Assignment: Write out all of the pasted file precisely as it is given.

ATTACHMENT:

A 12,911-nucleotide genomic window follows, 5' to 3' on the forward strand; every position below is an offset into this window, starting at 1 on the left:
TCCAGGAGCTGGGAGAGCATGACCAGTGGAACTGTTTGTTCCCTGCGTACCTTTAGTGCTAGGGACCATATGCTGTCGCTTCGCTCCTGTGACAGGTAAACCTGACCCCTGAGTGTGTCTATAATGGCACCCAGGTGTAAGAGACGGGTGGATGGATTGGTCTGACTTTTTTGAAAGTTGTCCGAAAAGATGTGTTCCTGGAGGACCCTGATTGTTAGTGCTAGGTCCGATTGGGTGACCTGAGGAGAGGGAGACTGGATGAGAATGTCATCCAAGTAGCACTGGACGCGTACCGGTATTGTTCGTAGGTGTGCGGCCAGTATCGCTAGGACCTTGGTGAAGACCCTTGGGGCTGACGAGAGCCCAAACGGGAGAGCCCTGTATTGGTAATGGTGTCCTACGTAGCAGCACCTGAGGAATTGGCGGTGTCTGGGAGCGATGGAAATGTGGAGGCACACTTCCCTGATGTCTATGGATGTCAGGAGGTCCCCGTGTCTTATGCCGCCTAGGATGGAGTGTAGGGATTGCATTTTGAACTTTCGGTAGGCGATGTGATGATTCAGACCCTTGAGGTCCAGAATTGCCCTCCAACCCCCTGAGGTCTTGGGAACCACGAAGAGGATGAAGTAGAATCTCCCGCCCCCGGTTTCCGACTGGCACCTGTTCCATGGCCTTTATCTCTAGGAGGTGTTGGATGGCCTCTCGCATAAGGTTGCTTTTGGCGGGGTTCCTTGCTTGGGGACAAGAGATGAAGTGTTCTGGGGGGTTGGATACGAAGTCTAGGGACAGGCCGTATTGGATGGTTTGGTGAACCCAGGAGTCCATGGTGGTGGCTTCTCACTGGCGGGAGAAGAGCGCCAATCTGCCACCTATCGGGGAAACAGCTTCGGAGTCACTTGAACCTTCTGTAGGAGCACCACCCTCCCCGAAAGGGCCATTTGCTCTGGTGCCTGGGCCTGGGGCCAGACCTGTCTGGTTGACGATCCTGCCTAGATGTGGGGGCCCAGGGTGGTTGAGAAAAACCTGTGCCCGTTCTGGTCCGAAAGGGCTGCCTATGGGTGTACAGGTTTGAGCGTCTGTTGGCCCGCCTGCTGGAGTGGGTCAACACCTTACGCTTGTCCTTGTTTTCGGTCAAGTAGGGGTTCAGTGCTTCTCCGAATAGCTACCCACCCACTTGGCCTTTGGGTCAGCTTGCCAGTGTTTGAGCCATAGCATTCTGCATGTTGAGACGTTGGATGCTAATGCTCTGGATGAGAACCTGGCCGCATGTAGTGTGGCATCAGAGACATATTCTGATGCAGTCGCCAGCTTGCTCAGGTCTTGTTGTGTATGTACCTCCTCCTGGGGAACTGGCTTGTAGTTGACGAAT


A 12,911-nucleotide genomic window follows, 5' to 3' on the forward strand; every position below is an offset into this window, starting at 1 on the left:
TCCAGGAGCTGGGAGAGCATGACCAGTGGAACTGTTTGTTCCCTGCGTACCTTTAGTGCTAGGGACCATATGCTGTCGCTTCGCTCCTGTGACAGGTAAACCTGACCCCTGAGTGTGTCTATAATGGCACCCAGGTGTAAGAGACGGGTGGATGGATTGGTCTGACTTTTTTGAAAGTTGTCCGAAAAGATGTGTTCCTGGAGGACCCTGATTGTTAGTGCTAGGTCCGATTGGGTGACCTGAGGAGAGGGAGACTGGATGAGAATGTCATCCAAGTAGCACTGGACGCGTACCGGTATTGTTCGTAGGTGTGCGGCCAGTATCGCTAGGACCTTGGTGAAGACCCTTGGGGCTGACGAGAGCCCAAACGGGAGAGCCCTGTATTGGTAATGGTGTCCTACGTAGCAGCACCTGAGGAATTGGCGGTGTCTGGGAGCGATGGAAATGTGGAGGCACACTTCCCTGATGTCTATGGATGTCAGGAGGTCCCCGTGTCTTATGCCGCCTAGGATGGAGTGTAGGGATTGCATTTTGAACTTTCGGTAGGCGATGTGATGATTCAGACCCTTGAGGTCCAGAATTGCCCTCCAACCCCCTGAGGTCTTGGGAACCACGAAGAGGATGAAGTAGAATCTCCCGCCCCCGGTTTCCGACTGGCACCTGTTCCATGGCCTTTATCTCTAGGAGGTGTTGGATGGCCTCTCGCATAAGGTTGCTTTTGGCGGGGTTCCTTGCTTGGGGACAAGAGATGAAGTGTTCTGGGGGGTTGGATACGAAGTCTAGGGACAGGCCGTATTGGATGGTTTGGTGAACCCAGGAGTCCATGGTGGTGGCTTCTCACTGGCGGGAGAAGAGCGCCAATCTGCCACCTATCGGGGAAACAGCTTCGGAGTCACTTGAACCTTCTGTAGGAGCACCACCCTCCCCGAAAGGGCCATTTGCTCTGGTGCCTGGGCCTGGGGCCAGACCTGTCTGGTTGACGATCCTGCCTAGATGTGGGGGCCCAGGGTGGTTGAGAAAAACCTGTGCCCGTTCTGGTCCGAAAGGGCTGCCTATGGGTGTACAGGTTTGAGCGTCTGTTGGCCCGCCTGCTGGAGTGGGTCAACACCTTACGCTTGTCCTTGTTTTCGGTCAAGTAGGGGTTCAGTGCTTCTCCGAATAGCTACCCACCCACTTGGCCTTTGGGTCAGCTTGCCAGTGTTTGAGCCATAGCATTCTGCATGTTGAGACGTTGGATGCTAATGCTCTGGATGAGAACCTGGCCGCATGTAGTGTGGCATCAGAGACATATTCTGATGCAGTCGCCAGCTTGCTCAGGTCTTGTTGTGTATGTACCTCCTCCTGGGGAACTGGCTTGTAGTTGACGAAT